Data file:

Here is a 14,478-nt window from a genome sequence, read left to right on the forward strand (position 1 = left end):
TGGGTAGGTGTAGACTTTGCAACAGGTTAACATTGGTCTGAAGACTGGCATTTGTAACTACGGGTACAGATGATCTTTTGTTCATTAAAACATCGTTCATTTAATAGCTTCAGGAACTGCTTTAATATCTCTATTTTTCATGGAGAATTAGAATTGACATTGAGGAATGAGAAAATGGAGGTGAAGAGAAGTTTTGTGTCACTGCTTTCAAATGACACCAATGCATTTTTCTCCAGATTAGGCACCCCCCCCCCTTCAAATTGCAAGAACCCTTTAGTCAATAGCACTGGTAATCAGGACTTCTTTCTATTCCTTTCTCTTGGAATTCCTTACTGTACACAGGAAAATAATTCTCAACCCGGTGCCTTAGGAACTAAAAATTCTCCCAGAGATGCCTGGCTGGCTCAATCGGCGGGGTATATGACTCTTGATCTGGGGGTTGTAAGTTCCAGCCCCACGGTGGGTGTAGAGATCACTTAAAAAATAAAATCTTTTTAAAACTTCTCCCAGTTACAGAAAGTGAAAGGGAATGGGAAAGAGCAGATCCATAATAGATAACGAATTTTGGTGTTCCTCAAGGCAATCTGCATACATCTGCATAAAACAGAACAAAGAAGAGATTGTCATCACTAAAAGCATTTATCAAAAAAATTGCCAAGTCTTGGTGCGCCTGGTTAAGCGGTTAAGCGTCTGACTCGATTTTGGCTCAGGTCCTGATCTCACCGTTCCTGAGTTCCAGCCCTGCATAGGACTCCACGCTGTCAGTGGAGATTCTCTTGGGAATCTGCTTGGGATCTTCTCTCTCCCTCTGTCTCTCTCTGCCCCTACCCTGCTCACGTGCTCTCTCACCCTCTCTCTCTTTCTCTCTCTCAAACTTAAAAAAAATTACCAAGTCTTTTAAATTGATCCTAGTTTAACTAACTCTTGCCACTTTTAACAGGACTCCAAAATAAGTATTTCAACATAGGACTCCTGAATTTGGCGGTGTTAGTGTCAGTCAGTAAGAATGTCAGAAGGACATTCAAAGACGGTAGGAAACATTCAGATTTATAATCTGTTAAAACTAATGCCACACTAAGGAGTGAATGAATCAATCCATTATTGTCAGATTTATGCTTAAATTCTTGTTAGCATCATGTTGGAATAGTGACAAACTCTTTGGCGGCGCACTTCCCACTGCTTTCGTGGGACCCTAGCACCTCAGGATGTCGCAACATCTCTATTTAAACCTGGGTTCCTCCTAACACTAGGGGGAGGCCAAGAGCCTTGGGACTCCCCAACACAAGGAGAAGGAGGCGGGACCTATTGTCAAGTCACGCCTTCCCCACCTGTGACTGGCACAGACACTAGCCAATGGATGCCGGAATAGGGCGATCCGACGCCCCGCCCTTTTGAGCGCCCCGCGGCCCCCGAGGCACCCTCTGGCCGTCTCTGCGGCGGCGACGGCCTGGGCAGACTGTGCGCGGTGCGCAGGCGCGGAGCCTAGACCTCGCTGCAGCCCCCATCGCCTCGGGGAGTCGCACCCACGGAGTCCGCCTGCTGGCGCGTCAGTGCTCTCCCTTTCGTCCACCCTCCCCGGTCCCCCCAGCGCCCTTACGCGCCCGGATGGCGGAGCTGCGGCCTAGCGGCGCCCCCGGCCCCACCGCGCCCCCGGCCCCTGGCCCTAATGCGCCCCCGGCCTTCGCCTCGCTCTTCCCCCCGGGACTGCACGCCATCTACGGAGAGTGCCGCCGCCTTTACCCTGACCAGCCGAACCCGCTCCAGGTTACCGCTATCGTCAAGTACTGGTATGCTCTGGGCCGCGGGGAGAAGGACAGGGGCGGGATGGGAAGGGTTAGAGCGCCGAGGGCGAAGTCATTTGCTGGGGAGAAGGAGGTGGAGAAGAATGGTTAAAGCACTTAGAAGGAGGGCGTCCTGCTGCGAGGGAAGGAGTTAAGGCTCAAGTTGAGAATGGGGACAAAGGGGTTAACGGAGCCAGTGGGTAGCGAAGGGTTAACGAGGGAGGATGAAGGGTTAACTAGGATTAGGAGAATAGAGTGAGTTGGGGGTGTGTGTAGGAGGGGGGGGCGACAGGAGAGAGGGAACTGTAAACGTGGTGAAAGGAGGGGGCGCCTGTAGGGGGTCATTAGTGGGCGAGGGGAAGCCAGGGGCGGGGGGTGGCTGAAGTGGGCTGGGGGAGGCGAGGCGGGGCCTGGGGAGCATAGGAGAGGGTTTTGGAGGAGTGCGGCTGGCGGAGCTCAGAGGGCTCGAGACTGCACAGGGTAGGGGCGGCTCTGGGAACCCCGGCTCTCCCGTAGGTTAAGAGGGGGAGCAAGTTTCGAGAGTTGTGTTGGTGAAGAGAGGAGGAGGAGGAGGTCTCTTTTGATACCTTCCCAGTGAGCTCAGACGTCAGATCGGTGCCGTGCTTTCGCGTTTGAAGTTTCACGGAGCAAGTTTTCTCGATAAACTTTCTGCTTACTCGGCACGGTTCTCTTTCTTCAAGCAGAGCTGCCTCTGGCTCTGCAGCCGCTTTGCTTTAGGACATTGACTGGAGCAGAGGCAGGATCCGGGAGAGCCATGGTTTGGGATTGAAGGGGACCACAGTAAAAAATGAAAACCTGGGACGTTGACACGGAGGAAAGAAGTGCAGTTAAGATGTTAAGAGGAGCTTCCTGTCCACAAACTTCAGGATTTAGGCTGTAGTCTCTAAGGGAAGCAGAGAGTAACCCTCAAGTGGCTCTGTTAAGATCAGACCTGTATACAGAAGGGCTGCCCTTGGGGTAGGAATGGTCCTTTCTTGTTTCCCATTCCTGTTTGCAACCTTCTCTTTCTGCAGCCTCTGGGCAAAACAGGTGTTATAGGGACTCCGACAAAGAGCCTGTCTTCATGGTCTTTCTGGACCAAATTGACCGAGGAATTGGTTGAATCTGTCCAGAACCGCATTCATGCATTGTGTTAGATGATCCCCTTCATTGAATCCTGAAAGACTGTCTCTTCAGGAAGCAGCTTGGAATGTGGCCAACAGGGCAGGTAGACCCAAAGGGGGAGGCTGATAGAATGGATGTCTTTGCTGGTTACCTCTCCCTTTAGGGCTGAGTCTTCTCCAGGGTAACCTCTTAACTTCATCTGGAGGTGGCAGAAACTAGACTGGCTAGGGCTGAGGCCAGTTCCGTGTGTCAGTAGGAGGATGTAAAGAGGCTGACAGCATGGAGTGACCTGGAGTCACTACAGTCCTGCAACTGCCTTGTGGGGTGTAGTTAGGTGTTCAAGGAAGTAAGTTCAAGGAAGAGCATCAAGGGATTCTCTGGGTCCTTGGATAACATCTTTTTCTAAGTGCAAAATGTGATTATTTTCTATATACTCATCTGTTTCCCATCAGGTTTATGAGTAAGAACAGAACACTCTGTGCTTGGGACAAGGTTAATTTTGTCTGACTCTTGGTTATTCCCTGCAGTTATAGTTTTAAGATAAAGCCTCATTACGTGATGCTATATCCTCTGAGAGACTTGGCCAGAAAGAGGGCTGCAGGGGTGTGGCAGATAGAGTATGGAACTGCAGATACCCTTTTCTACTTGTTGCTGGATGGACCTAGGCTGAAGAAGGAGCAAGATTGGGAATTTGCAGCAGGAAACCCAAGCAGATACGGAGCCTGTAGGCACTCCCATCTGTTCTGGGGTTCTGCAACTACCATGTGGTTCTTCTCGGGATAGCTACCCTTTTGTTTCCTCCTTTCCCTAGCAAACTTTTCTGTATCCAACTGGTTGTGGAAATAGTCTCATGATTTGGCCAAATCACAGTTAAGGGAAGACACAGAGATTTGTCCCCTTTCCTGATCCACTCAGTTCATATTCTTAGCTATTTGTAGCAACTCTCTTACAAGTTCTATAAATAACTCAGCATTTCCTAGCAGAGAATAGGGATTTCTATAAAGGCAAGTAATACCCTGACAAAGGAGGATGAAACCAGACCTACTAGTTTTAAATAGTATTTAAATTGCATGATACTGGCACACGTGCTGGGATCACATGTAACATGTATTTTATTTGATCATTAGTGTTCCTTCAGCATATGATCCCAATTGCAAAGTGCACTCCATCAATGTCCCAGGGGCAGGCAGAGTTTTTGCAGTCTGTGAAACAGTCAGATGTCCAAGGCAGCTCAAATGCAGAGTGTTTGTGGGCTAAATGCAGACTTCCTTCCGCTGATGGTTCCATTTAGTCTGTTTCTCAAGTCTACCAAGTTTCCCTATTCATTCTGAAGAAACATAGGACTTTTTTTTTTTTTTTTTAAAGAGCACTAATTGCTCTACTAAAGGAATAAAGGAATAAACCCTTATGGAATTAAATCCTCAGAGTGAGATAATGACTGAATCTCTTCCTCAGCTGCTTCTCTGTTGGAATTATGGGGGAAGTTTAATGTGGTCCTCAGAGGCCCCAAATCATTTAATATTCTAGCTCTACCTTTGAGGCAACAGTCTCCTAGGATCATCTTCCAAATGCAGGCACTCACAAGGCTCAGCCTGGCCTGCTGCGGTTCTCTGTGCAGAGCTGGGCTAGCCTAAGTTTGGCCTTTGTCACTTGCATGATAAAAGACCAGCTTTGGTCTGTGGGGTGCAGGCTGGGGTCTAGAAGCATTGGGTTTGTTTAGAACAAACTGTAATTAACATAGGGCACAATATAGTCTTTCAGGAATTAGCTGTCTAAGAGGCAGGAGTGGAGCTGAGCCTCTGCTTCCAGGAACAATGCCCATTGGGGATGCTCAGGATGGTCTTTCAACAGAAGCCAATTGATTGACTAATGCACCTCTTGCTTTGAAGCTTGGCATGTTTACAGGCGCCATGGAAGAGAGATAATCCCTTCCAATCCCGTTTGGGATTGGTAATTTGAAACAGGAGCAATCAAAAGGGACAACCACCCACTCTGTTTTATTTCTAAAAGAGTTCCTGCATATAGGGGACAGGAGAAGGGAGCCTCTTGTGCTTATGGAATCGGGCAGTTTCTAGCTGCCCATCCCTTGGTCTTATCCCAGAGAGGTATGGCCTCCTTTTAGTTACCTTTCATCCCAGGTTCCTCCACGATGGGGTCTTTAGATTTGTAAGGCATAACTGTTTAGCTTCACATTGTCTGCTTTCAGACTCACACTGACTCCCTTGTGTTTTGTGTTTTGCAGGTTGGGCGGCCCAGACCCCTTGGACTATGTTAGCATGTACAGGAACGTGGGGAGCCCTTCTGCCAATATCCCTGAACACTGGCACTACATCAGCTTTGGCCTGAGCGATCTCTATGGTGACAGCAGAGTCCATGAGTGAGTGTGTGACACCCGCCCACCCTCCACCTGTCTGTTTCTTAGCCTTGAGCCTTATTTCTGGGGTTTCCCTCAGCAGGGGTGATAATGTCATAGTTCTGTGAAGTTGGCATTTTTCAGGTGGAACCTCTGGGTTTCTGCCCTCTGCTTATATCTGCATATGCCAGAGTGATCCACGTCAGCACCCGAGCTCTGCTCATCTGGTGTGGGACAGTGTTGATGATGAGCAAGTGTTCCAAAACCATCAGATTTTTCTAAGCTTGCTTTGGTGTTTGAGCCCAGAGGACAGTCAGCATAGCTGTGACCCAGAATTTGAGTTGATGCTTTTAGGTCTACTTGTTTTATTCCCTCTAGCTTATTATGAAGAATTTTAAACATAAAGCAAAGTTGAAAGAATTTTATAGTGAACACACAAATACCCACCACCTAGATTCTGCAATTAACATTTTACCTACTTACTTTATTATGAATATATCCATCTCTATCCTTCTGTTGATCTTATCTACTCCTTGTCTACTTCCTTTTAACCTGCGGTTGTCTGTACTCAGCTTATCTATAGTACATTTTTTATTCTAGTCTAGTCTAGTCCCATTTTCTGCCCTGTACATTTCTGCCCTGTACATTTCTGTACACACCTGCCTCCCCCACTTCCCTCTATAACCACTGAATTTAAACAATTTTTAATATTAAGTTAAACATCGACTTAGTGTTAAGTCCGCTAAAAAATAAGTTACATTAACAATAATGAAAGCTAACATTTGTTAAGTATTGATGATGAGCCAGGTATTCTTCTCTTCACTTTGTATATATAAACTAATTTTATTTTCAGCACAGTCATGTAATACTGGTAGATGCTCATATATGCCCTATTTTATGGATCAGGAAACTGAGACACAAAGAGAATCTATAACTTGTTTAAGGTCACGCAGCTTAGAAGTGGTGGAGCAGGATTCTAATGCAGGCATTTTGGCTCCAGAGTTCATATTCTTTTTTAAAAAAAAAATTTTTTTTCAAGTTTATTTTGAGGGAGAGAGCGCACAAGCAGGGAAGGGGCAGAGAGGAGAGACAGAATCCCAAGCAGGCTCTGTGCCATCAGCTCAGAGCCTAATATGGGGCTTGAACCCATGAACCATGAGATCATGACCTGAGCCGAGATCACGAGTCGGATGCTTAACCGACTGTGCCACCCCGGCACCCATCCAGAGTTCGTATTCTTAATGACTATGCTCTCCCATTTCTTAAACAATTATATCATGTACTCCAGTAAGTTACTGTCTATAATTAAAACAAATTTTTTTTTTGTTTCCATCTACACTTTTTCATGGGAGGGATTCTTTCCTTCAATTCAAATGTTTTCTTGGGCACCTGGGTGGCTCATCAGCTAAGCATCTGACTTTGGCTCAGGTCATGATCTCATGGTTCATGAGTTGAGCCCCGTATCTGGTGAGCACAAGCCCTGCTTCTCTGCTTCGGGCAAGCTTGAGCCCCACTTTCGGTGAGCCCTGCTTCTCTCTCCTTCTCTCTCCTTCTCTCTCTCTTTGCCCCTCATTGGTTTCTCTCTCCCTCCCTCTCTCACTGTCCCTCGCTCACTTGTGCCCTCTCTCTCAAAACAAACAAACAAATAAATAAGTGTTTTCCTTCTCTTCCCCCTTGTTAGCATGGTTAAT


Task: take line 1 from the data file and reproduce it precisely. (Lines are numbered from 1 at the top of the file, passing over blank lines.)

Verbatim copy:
Here is a 14,478-nt window from a genome sequence, read left to right on the forward strand (position 1 = left end):